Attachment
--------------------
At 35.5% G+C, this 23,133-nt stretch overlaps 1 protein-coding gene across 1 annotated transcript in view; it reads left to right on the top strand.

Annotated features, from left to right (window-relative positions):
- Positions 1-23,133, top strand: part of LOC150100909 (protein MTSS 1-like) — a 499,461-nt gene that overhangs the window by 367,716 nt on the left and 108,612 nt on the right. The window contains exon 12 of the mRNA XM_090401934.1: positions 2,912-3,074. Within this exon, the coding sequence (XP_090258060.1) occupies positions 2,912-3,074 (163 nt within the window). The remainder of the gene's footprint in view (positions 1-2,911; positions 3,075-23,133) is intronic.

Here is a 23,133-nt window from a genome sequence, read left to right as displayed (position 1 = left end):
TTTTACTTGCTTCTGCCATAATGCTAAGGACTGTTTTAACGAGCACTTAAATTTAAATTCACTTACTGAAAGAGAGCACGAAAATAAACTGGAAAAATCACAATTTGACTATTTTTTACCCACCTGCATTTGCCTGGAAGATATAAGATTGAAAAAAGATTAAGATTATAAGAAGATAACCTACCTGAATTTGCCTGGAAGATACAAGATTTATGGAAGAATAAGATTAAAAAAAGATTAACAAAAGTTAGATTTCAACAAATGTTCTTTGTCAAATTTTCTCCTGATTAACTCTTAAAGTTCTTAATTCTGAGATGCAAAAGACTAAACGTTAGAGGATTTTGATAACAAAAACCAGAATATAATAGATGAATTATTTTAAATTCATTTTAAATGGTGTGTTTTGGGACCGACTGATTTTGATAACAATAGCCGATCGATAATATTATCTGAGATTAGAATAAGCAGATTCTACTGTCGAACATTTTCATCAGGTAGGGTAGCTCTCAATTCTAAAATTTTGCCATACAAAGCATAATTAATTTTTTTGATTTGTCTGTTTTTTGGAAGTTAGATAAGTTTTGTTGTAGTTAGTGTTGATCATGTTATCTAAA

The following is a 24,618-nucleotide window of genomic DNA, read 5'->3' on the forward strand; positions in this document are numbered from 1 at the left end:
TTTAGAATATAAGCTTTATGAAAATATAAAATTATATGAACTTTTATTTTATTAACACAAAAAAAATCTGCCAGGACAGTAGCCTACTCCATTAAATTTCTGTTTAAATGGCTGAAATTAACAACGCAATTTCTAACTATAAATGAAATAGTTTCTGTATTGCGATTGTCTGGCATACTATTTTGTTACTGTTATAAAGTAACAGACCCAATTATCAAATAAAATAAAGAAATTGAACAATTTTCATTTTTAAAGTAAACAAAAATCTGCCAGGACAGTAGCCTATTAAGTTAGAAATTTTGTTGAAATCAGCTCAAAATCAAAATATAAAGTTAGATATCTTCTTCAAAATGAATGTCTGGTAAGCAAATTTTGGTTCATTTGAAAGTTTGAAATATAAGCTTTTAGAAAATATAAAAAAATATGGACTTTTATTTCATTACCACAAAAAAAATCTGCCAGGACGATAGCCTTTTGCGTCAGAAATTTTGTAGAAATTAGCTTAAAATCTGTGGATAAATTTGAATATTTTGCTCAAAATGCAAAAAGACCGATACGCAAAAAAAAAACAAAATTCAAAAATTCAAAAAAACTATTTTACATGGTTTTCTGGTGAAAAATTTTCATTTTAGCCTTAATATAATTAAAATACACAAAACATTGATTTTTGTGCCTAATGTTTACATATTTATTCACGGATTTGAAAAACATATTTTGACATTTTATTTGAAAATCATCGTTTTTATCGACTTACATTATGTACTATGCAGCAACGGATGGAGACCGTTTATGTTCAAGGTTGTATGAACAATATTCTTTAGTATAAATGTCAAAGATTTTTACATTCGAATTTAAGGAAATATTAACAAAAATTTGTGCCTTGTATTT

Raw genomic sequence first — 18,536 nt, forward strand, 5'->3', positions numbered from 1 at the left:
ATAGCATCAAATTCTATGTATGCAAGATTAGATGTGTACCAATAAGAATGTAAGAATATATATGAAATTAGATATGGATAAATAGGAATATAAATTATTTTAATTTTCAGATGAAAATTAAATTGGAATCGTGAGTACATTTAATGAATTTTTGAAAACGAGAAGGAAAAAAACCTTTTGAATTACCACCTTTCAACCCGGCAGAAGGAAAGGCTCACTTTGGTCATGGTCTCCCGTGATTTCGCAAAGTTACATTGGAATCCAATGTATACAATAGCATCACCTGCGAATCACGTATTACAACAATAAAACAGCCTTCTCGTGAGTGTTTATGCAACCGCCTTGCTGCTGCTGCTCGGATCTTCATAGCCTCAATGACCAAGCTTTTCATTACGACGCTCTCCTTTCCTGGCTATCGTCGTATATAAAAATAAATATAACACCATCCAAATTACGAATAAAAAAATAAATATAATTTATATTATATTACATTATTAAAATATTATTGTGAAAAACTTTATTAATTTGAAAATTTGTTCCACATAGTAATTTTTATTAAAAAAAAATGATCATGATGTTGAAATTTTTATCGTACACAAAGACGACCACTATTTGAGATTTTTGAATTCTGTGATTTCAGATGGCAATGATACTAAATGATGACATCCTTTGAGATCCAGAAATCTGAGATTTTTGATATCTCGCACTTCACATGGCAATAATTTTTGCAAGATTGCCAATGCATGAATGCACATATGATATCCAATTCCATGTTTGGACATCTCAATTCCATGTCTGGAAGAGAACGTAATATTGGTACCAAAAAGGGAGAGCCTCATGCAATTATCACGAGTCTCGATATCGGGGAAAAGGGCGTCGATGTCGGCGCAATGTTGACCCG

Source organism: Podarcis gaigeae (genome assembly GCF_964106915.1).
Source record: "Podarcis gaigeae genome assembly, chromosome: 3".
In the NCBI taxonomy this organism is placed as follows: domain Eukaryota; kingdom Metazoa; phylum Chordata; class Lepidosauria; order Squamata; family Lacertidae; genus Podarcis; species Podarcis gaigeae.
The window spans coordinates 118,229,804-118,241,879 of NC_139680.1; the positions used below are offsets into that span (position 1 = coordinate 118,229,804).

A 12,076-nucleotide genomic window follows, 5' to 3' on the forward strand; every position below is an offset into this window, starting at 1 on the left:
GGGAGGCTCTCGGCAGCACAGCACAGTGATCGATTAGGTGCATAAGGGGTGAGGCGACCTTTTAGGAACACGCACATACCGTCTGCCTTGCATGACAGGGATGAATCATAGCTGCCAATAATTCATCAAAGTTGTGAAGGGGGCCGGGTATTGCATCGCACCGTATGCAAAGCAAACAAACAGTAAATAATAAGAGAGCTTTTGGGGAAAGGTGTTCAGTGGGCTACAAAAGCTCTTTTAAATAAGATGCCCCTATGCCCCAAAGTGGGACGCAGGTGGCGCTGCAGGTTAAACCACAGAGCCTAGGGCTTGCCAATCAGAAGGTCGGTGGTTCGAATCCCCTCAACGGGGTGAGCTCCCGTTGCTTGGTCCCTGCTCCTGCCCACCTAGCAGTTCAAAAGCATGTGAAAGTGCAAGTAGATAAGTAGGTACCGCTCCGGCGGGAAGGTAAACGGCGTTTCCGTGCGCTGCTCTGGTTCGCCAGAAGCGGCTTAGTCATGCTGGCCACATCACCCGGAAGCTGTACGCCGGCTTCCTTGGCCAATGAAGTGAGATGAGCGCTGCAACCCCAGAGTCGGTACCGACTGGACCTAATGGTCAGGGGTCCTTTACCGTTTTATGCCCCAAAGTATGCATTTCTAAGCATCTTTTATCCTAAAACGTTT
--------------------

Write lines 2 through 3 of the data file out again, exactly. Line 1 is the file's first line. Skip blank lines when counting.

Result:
Annotated features, from left to right (window-relative positions):
- Positions 1-23,133, top strand: part of LOC150100909 (protein MTSS 1-like) — a 499,461-nt gene that overhangs the window by 367,716 nt on the left and 108,612 nt on the right. The window contains exon 12 of the mRNA XM_090401934.1: positions 2,912-3,074. Within this exon, the coding sequence (XP_090258060.1) occupies positions 2,912-3,074 (163 nt within the window). The remainder of the gene's footprint in view (positions 1-2,911; positions 3,075-23,133) is intronic.